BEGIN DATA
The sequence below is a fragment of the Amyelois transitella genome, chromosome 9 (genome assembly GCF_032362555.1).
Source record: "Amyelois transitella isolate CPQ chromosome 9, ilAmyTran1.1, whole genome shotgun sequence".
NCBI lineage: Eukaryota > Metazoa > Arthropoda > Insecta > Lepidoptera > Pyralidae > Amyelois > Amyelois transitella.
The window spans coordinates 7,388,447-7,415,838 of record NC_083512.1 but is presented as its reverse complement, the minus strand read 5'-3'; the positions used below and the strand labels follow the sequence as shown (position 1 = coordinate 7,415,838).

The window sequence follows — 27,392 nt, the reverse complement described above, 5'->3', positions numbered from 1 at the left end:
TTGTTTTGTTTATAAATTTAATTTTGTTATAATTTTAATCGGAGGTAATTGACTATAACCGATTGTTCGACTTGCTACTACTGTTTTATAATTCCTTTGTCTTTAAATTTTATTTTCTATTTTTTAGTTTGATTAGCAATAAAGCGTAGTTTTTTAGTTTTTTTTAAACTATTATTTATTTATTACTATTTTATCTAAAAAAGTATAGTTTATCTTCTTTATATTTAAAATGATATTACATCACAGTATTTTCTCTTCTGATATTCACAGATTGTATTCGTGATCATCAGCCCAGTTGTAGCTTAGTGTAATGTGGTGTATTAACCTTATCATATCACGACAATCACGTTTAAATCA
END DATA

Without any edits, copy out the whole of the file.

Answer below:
The sequence below is a fragment of the Amyelois transitella genome, chromosome 9 (genome assembly GCF_032362555.1).
Source record: "Amyelois transitella isolate CPQ chromosome 9, ilAmyTran1.1, whole genome shotgun sequence".
NCBI lineage: Eukaryota > Metazoa > Arthropoda > Insecta > Lepidoptera > Pyralidae > Amyelois > Amyelois transitella.
The window spans coordinates 7,388,447-7,415,838 of record NC_083512.1 but is presented as its reverse complement, the minus strand read 5'-3'; the positions used below and the strand labels follow the sequence as shown (position 1 = coordinate 7,415,838).

The window sequence follows — 27,392 nt, the reverse complement described above, 5'->3', positions numbered from 1 at the left end:
TTGTTTTGTTTATAAATTTAATTTTGTTATAATTTTAATCGGAGGTAATTGACTATAACCGATTGTTCGACTTGCTACTACTGTTTTATAATTCCTTTGTCTTTAAATTTTATTTTCTATTTTTTAGTTTGATTAGCAATAAAGCGTAGTTTTTTAGTTTTTTTTAAACTATTATTTATTTATTACTATTTTATCTAAAAAAGTATAGTTTATCTTCTTTATATTTAAAATGATATTACATCACAGTATTTTCTCTTCTGATATTCACAGATTGTATTCGTGATCATCAGCCCAGTTGTAGCTTAGTGTAATGTGGTGTATTAACCTTATCATATCACGACAATCACGTTTAAATCA